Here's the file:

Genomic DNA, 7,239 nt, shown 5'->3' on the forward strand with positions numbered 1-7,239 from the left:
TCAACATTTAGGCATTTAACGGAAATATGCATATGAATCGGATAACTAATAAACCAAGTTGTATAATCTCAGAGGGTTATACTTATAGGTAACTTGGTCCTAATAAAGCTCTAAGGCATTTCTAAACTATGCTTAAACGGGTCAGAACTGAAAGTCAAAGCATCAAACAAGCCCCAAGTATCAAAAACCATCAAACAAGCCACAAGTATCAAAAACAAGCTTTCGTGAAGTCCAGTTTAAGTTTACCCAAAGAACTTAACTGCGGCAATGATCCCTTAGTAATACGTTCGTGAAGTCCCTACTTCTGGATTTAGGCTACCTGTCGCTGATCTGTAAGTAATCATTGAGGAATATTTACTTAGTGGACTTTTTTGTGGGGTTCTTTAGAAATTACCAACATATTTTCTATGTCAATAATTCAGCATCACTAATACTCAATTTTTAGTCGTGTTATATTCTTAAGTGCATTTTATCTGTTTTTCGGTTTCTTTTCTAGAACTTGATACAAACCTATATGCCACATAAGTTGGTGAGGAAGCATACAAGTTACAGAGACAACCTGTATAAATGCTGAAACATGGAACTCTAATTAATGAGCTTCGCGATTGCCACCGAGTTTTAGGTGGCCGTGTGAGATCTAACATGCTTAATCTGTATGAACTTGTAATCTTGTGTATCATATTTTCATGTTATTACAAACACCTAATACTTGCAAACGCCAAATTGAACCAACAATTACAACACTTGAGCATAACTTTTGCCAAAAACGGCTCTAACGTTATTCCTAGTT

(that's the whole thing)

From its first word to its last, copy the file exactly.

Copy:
Genomic DNA, 7,239 nt, shown 5'->3' on the forward strand with positions numbered 1-7,239 from the left:
TCAACATTTAGGCATTTAACGGAAATATGCATATGAATCGGATAACTAATAAACCAAGTTGTATAATCTCAGAGGGTTATACTTATAGGTAACTTGGTCCTAATAAAGCTCTAAGGCATTTCTAAACTATGCTTAAACGGGTCAGAACTGAAAGTCAAAGCATCAAACAAGCCCCAAGTATCAAAAACCATCAAACAAGCCACAAGTATCAAAAACAAGCTTTCGTGAAGTCCAGTTTAAGTTTACCCAAAGAACTTAACTGCGGCAATGATCCCTTAGTAATACGTTCGTGAAGTCCCTACTTCTGGATTTAGGCTACCTGTCGCTGATCTGTAAGTAATCATTGAGGAATATTTACTTAGTGGACTTTTTTGTGGGGTTCTTTAGAAATTACCAACATATTTTCTATGTCAATAATTCAGCATCACTAATACTCAATTTTTAGTCGTGTTATATTCTTAAGTGCATTTTATCTGTTTTTCGGTTTCTTTTCTAGAACTTGATACAAACCTATATGCCACATAAGTTGGTGAGGAAGCATACAAGTTACAGAGACAACCTGTATAAATGCTGAAACATGGAACTCTAATTAATGAGCTTCGCGATTGCCACCGAGTTTTAGGTGGCCGTGTGAGATCTAACATGCTTAATCTGTATGAACTTGTAATCTTGTGTATCATATTTTCATGTTATTACAAACACCTAATACTTGCAAACGCCAAATTGAACCAACAATTACAACACTTGAGCATAACTTTTGCCAAAAACGGCTCTAACGTTATTCCTAGTT